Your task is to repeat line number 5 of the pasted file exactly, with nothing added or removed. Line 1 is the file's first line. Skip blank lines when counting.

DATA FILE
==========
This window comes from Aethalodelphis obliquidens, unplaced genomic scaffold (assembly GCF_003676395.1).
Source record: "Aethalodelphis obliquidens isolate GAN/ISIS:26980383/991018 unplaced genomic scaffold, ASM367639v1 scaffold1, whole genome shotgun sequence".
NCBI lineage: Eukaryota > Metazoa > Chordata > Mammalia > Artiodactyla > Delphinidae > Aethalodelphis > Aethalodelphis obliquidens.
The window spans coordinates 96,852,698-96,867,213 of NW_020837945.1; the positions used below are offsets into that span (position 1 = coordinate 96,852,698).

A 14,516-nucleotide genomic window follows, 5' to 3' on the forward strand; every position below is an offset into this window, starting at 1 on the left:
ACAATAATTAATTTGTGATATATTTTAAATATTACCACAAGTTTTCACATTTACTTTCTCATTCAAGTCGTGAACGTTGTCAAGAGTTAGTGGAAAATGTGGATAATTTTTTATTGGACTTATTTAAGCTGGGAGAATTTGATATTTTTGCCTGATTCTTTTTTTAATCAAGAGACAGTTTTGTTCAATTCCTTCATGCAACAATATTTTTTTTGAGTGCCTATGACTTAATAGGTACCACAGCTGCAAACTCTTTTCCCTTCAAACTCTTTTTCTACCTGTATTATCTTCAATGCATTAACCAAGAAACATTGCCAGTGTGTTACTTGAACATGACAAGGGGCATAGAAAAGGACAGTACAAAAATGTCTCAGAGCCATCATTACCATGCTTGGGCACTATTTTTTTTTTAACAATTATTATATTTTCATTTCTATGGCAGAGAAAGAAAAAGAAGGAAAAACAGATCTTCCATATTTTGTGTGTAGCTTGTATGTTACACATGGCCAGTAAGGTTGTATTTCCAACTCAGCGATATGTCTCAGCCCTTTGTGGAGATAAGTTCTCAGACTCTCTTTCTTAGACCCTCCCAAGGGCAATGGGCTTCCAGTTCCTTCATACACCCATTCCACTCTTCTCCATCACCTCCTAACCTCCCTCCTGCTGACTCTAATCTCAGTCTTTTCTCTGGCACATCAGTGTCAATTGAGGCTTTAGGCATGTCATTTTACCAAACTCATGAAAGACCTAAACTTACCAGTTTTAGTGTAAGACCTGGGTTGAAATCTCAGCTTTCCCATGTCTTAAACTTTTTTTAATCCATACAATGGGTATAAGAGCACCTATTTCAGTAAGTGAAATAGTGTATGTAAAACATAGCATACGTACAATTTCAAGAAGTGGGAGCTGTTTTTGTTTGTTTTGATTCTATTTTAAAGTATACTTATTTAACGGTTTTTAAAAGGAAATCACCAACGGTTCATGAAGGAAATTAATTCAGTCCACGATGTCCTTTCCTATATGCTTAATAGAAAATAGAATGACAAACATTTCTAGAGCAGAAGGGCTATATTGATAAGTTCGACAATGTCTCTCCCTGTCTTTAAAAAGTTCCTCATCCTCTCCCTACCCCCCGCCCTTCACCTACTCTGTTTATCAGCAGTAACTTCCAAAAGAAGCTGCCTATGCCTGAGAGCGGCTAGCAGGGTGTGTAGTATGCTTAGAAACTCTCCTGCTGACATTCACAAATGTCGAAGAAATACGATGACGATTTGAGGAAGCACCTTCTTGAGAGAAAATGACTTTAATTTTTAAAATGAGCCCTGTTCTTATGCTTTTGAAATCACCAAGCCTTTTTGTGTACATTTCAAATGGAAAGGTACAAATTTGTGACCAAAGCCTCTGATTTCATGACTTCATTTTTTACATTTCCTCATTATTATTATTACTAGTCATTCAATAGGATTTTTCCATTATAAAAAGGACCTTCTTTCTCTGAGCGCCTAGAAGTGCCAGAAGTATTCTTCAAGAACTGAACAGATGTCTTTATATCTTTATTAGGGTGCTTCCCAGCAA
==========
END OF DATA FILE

A 14,516-nucleotide genomic window follows, 5' to 3' on the forward strand; every position below is an offset into this window, starting at 1 on the left: